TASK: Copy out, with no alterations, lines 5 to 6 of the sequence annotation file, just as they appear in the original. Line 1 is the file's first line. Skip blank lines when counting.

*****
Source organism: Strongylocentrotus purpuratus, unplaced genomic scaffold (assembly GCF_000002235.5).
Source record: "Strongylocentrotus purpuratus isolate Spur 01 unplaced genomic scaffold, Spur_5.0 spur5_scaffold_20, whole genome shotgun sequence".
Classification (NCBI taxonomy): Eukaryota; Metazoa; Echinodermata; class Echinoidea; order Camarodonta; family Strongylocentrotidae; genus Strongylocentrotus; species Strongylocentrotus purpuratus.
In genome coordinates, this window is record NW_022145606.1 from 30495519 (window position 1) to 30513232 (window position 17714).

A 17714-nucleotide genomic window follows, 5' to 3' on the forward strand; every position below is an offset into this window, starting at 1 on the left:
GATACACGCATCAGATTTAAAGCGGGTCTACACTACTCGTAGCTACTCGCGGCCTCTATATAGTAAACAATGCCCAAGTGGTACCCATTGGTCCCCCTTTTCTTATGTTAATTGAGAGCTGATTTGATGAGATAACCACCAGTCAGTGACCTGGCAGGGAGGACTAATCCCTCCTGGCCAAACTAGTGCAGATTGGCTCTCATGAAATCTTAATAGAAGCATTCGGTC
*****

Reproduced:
A 17714-nucleotide genomic window follows, 5' to 3' on the forward strand; every position below is an offset into this window, starting at 1 on the left:
GATACACGCATCAGATTTAAAGCGGGTCTACACTACTCGTAGCTACTCGCGGCCTCTATATAGTAAACAATGCCCAAGTGGTACCCATTGGTCCCCCTTTTCTTATGTTAATTGAGAGCTGATTTGATGAGATAACCACCAGTCAGTGACCTGGCAGGGAGGACTAATCCCTCCTGGCCAAACTAGTGCAGATTGGCTCTCATGAAATCTTAATAGAAGCATTCGGTC